Old Powder Man

Author: Joan Williams
Publisher: Open Road Media
ISBN: 1497694655
Format: PDF, ePub, Docs
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The vivid and absorbing story of a man whose unwavering pursuit of success leaves him searching for the true meaning of life Raised in rural Arkansas during the Great Depression, Frank “Son” Wynn leaves home at age fourteen to seek his fortune. Handsome, charismatic, and headstrong, he eventually becomes a powder man, selling dynamite up and down the Mississippi River. With a single-minded determination, he expands his business at every opportunity, foreseeing the crucial role his product will play in constructing dams and levees to bring the region’s annual flooding under control. Step by step, over the course of a long and challenging career, Son outmaneuvers his competitors and achieves a level of prosperity far removed from his humble beginnings. He is the quintessential self-made man—impressive and exasperating in equal measure, the cheerful expression he wears to greet customers masking the giant chip on his shoulder. His health failing, Son retires and finds that all those years of striving have built a wall between him and his family. His wife has never forgiven him for not coming home for the birth of their daughter. A young woman now, Laurel is barely more than a stranger to her father. As his condition worsens and his past accomplishments lose their luster, Son must ask himself if a lifetime of success came at too great a price. With Laurel at his bedside, he has one last chance to connect, to create something of true and everlasting value. Will he be brave enough to take it? A rich and satisfying portrait of one man’s life from beginning to end, Old Powder Man affirmed Joan Williams’s reputation as one of the most skillful and psychologically astute novelists of her generation.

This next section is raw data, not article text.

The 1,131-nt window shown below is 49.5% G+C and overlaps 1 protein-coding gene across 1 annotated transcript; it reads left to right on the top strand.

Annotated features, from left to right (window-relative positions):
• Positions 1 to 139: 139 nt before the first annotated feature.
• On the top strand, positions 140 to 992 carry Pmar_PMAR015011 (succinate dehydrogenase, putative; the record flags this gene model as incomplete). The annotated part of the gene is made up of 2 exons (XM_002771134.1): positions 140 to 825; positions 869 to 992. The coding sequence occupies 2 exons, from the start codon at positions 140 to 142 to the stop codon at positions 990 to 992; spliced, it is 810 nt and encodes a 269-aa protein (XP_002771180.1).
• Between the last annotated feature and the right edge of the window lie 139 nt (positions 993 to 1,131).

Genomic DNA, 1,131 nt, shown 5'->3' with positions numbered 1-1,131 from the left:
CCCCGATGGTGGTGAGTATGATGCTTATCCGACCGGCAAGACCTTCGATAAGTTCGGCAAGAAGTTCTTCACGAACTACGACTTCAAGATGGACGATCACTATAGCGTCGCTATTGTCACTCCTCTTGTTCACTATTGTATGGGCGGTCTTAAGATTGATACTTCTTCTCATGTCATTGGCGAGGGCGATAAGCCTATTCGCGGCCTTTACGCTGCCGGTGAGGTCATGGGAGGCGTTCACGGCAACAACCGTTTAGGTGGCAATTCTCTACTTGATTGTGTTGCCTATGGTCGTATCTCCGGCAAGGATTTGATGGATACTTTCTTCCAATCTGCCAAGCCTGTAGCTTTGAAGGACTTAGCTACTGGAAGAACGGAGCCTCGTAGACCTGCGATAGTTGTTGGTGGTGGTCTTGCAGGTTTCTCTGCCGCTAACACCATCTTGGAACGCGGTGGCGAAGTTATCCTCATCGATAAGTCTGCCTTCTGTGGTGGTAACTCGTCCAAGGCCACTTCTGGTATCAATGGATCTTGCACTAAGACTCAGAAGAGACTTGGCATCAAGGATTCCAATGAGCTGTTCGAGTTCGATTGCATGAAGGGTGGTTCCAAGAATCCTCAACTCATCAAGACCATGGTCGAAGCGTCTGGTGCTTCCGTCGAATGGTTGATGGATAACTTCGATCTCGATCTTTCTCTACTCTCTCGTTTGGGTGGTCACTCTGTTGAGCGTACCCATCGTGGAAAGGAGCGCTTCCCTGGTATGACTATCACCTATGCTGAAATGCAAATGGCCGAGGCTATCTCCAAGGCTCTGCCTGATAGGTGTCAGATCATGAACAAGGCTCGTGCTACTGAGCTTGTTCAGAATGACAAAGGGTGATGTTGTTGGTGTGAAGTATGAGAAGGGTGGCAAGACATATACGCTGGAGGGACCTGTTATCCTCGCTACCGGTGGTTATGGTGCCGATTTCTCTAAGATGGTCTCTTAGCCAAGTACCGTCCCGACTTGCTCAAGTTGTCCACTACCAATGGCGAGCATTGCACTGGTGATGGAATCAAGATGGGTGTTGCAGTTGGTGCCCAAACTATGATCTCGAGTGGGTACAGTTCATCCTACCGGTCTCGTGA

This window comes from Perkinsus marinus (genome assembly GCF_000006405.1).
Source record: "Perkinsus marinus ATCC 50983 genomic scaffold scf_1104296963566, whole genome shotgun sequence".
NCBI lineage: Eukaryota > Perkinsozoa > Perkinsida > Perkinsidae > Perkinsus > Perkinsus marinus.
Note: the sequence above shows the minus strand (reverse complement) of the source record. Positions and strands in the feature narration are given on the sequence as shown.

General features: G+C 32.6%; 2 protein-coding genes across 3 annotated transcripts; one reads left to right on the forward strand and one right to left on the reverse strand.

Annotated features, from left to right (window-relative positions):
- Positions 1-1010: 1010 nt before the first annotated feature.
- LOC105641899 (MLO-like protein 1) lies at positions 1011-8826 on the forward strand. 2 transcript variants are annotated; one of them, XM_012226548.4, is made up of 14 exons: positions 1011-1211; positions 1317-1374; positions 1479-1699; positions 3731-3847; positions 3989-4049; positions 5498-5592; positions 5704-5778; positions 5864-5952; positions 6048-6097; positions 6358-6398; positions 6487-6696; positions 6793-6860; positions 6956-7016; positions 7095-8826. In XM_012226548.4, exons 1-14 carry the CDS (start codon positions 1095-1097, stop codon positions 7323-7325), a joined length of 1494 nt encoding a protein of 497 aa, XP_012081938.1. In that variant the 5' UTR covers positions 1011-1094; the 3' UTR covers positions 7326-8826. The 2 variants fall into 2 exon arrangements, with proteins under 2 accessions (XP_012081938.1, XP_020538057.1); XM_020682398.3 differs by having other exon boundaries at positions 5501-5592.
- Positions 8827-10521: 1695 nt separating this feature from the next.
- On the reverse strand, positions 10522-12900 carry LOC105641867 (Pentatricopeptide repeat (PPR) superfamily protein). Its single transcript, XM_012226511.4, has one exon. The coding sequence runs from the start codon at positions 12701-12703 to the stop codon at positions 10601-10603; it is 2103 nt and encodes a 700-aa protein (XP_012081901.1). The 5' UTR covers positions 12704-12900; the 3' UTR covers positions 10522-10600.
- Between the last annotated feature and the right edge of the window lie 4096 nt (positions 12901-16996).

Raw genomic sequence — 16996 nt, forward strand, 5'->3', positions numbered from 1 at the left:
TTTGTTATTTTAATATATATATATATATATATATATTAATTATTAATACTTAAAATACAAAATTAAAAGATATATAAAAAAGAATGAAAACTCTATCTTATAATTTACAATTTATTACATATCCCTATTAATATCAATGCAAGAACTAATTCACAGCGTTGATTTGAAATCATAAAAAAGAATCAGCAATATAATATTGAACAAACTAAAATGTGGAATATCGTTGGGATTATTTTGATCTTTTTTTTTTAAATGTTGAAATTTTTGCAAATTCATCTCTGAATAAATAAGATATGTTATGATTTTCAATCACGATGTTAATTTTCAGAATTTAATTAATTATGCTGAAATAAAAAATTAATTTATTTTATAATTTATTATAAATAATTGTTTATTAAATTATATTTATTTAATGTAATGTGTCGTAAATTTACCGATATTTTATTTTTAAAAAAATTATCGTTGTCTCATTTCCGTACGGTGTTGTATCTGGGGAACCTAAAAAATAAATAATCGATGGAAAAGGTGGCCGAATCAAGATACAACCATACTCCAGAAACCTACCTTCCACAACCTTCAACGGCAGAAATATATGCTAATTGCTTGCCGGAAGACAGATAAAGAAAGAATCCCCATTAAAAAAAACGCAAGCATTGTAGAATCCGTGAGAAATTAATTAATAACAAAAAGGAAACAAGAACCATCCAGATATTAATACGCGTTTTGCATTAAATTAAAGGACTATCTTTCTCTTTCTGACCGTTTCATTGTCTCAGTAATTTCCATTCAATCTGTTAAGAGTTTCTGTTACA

Looking Back

Author: Joan E. Williams
Publisher: Joan williams
ISBN: 9769578509
Format: PDF, ePub, Mobi